As mentioned in a previous post, I am monitoring a property east of the Sandy River with several trail cameras. I pulled the cameras off the property when I went bigfooting on the Olympic Peninsula so I could use them in the field, but reinstalled them after I returned.
I recently picked up a rumor of a rock throwing encounter with a possible bigfoot on the Sandy River from just a week or two ago. I was particularly interested because the cameras were deployed on the property during this time. I’m quite an optimist, so I visited the site to check battery levels and to see if there were any interesting pictures.
I was told that the property owner lost a goose earlier in the week, as well as its clutch of eggs. The eggs were laid on the muddy bank adjacent to the pond, and one egg had even rolled into the water. The only sign of the goose was a small number of white feathers here and there in the brush. No trace of possible predators was found, but it had been three days or so. I was hoping to have caught the predator on the nearby camera monitoring the pond area, but that camera malfunctioned and took no photographs at all over the two week period. I’m glad I checked the cameras now instead of next week…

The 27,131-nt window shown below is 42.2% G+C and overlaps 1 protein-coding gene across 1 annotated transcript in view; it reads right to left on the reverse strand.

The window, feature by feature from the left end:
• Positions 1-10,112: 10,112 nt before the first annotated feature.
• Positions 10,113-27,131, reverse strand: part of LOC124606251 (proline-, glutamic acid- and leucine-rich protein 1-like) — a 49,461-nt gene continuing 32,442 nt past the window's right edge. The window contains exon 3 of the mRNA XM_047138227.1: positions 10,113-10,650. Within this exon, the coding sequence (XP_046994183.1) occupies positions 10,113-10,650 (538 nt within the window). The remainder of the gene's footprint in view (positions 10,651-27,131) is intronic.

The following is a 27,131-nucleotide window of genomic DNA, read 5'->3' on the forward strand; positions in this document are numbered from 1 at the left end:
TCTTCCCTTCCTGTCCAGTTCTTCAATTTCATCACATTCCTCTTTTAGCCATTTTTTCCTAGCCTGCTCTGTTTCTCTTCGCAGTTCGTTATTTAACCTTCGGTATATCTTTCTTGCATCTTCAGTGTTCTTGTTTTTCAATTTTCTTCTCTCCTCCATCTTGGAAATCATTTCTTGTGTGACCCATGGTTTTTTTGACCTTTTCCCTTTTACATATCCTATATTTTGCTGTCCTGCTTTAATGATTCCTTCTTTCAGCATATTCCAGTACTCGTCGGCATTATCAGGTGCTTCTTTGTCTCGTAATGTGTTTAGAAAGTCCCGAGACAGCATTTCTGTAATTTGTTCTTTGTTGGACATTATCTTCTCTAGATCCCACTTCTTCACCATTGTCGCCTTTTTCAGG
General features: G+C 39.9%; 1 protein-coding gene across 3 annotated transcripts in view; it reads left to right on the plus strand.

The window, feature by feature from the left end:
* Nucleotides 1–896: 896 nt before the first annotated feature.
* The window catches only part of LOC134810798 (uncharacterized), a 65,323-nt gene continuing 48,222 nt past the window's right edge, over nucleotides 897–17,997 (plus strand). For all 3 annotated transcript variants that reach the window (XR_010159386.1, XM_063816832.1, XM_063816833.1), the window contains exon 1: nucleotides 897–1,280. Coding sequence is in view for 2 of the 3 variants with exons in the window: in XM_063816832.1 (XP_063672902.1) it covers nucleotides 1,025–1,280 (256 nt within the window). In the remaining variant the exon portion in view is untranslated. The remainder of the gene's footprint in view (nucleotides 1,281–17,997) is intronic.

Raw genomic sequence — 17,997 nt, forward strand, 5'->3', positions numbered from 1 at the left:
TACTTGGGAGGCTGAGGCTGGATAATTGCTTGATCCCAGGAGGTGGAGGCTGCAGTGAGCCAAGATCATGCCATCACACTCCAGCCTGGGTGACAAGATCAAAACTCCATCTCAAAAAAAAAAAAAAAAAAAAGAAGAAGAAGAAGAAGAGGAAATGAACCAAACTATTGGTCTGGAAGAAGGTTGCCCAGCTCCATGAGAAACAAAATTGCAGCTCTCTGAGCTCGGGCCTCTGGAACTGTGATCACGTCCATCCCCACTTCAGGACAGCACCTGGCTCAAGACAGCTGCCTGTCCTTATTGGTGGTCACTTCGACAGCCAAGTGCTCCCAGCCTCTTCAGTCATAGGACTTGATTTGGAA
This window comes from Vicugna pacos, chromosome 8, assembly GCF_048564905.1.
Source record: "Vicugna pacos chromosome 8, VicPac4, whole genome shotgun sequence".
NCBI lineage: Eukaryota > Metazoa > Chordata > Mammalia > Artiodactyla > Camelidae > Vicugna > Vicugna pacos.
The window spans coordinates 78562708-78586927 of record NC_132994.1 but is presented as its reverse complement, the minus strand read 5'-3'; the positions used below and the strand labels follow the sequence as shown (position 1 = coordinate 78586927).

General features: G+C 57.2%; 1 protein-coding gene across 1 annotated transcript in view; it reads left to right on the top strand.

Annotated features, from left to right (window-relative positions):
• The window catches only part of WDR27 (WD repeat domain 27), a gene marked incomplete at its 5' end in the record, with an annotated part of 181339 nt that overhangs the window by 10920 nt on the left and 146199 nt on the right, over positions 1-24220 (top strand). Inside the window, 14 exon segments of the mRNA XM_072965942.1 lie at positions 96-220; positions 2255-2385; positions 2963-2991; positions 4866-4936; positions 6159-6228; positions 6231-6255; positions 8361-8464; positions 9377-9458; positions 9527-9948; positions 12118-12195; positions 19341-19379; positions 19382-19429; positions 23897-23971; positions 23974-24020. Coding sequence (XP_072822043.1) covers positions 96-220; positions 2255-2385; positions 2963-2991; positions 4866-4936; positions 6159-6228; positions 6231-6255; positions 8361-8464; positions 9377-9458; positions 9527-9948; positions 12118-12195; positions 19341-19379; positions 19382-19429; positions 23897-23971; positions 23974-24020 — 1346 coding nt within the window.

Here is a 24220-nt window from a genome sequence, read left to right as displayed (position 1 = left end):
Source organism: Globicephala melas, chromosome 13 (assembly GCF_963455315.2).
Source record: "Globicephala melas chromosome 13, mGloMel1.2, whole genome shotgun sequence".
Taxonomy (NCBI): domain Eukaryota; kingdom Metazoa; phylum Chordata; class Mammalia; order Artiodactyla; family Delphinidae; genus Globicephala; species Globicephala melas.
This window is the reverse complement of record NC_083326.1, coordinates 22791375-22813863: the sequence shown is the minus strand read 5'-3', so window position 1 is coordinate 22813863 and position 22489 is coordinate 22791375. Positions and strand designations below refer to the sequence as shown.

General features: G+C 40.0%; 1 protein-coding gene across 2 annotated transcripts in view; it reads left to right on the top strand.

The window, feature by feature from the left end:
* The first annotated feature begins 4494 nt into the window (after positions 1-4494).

Besides the possibility (however thin) of having a picture of a bigfoot, I always get excited about seeing what other animals are around, and how often they come by. I view camera deployments as successes if they obtain photographs of any animal, bipedal or not. One never knows what might wander in front of the lens.
Seeing the inhabitants of an area sheds some light on what sort of food might be encountered nearby. The animals themselves should be looked at as possible prey for a hungry bigfoot as well. This is equally true for domesticated animals such as dogs or cats.
He deserves that apple for getting it off that rebar post…
I got quite a few pictures of this varied thrush foraging in the leave litter. Photographs like these offer a great opportunity to try to identify the species of bird without it flying away, as seems to happen to me more often than not while in the field.
Varied Thrush (Ixoreus naevius)
I think it is noteworthy that no photographs of deer or elk were obtained. I repositioned one of the cameras from the pond area into the overgrown ravine (but not before switching out the malfunctioning camera for one that works). I’ll give it a couple of weeks and come back to check up on things.